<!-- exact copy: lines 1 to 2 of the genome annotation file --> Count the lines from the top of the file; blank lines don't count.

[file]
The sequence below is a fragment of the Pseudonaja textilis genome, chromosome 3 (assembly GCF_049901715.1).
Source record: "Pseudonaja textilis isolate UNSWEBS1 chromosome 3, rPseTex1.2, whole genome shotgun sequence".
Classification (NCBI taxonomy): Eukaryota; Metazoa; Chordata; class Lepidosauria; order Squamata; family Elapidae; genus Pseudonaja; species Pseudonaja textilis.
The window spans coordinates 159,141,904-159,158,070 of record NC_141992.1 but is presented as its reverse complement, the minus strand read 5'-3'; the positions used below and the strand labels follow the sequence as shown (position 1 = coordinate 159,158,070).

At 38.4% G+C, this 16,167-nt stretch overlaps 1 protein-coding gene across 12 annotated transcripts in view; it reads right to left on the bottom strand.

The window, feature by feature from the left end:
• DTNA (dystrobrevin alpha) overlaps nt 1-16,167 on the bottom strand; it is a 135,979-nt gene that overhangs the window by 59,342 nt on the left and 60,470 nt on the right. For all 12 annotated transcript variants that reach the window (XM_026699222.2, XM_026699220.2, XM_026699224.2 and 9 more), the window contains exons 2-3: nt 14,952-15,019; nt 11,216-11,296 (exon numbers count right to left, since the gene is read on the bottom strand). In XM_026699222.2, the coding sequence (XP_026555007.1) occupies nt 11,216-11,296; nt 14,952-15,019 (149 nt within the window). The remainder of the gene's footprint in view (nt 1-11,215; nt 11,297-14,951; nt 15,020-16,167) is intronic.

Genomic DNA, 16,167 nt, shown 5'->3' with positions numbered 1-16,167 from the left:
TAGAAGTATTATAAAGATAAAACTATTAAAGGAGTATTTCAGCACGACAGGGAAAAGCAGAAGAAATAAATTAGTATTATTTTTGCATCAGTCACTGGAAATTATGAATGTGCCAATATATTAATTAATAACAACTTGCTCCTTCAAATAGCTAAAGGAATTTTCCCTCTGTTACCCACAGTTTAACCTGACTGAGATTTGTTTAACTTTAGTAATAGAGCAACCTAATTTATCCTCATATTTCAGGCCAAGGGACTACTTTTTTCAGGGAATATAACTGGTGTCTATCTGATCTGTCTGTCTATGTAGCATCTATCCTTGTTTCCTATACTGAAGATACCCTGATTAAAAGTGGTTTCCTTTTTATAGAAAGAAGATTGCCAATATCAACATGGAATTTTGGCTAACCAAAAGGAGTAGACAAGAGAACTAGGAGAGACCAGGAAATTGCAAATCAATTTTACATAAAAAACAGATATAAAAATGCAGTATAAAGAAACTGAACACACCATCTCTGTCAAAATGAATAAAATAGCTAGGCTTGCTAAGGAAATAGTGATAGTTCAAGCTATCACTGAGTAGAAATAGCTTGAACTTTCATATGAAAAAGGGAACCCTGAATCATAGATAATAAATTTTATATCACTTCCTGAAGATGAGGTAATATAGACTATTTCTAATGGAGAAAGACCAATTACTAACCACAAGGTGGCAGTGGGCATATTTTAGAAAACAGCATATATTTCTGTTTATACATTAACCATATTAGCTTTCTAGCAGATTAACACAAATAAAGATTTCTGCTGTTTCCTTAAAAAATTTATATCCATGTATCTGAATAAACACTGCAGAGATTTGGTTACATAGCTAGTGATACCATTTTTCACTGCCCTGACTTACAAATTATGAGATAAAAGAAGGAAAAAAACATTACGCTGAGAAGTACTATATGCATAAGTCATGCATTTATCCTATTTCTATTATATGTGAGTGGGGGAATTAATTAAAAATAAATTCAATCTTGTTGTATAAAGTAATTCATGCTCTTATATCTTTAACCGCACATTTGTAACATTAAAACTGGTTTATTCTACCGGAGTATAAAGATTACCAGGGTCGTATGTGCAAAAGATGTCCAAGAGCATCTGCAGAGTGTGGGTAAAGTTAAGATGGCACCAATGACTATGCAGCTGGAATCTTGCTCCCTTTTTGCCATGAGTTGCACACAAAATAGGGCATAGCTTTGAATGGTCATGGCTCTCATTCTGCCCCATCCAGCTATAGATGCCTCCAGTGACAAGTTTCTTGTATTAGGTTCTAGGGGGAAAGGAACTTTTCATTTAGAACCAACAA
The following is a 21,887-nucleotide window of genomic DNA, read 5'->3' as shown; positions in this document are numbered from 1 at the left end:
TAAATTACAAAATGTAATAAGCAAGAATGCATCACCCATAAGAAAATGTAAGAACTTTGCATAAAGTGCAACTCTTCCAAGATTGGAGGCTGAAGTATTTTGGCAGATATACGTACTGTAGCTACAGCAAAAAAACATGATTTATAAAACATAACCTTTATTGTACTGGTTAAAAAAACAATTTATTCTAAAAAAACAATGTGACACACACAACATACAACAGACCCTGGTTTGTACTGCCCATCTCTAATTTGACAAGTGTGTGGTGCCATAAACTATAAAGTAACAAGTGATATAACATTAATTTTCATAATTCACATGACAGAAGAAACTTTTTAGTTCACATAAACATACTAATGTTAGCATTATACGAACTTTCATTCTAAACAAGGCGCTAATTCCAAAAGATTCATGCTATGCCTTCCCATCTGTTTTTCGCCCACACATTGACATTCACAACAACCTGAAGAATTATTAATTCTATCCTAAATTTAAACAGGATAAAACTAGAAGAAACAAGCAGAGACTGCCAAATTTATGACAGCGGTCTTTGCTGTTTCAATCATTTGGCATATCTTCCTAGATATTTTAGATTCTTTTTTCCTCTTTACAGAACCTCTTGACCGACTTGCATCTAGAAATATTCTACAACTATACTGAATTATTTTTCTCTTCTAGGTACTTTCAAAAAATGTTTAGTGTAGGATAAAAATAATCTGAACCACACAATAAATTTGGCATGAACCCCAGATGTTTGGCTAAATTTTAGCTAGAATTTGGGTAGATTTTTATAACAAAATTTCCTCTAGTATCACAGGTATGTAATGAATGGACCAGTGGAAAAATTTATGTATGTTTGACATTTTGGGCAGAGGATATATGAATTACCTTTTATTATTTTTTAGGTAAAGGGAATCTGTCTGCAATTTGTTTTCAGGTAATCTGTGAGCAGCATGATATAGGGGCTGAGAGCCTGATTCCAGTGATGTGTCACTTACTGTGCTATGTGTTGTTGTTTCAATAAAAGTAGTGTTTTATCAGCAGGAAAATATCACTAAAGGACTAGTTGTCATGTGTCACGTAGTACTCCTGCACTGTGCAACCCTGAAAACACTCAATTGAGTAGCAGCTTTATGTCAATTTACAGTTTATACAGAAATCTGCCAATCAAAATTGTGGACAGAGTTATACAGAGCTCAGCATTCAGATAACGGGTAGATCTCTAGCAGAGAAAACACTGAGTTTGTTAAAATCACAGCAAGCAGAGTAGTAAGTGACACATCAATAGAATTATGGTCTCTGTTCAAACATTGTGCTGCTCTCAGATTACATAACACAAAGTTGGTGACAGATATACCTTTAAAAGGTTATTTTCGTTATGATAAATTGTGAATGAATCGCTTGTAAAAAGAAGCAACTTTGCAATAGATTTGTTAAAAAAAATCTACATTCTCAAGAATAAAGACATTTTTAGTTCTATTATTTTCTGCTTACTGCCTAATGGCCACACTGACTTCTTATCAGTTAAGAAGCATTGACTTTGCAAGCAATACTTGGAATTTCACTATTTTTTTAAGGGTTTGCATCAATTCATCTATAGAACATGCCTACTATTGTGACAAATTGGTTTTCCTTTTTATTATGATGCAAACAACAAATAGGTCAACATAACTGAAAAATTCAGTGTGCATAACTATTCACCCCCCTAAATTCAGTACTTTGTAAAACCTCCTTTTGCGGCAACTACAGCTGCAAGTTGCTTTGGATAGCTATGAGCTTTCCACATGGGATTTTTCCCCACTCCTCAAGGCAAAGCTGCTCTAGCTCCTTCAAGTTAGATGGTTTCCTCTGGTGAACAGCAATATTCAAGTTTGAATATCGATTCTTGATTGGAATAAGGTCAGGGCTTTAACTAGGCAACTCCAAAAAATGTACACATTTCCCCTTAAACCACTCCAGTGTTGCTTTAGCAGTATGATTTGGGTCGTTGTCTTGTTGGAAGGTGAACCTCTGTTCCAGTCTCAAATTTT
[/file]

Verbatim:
The sequence below is a fragment of the Pseudonaja textilis genome, chromosome 3 (assembly GCF_049901715.1).
Source record: "Pseudonaja textilis isolate UNSWEBS1 chromosome 3, rPseTex1.2, whole genome shotgun sequence".